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  • Any application for a revision of the award must be based on the discovery of new evidence of such a nature as to exercise a decisive influence on the judgment and unknown up to the time when the hearing was closed, both to the tribunal itself and to the party asking for the revision.
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  • As alum and green vitriol were applied to a variety of substances in common, and as both are distinguished by a sweetish and astringent taste, writers, even after the discovery of alum, do not seem to have discriminated the two salts accurately from each other.
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  • The fruit of the pupunha or peach palm (Guilielma speciosa) is an important food among the Indians of the Amazon valley, where the tree was cultivated by them long before the discovery of America.
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  • Mandioca was cultivated by the natives before the discovery of America, and the wide area over which it has been distributed warrants the conclusion that the discovery of its value as a food and the means of separating its poisonous properties must have occurred at a very remote period.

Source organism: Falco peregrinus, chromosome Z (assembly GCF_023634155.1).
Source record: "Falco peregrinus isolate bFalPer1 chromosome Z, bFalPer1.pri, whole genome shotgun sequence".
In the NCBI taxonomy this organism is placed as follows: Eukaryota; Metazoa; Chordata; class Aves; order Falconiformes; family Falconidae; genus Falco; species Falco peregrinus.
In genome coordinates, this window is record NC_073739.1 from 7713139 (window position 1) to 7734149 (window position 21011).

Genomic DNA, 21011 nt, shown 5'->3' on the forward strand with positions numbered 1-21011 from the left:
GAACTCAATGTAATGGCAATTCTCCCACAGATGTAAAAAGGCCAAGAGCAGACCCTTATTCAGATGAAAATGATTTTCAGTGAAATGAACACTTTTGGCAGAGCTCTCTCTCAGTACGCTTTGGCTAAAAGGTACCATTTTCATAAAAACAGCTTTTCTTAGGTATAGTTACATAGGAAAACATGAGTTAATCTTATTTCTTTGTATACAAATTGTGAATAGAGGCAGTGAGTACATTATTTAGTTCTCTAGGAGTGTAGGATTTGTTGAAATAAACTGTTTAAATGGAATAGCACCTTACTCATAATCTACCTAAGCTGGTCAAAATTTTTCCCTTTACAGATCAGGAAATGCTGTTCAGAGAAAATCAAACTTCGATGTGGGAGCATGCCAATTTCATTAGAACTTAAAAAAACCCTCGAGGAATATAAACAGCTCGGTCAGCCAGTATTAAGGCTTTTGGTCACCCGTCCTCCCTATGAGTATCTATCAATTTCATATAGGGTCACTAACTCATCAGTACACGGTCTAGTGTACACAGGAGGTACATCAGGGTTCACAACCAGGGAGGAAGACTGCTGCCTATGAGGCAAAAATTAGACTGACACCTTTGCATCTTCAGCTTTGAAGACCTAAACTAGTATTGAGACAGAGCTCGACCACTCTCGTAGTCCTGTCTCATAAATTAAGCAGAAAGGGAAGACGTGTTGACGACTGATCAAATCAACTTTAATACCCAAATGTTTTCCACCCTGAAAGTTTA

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  • Cabral despatched a small vessel to Lisbon to announce his discovery, and, without forming any settlement, proceeded to India on the 3rd of May.
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  • They were rich in cattle, and had commenced the discovery of the mines.
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  • A new source of wealth was now opened up; some adventurers from Villa do Principe in Minas, going north to the Seria Frio, made the discovery of diamonds about the year 1710, but it was not till 1730 that the discovery was for the first time announced to the government, which immediately declared them regalia.
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  • Krugersdorp was founded in 1887 at the time of the discovery of gold on the Rand and is named after President Kruger.
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  • The first blow was struck at this trade by the discovery of the Cape route to India; the second by the opening of a land route through Egypt to the Red Sea; the third and final one by the making of the Suez Canal.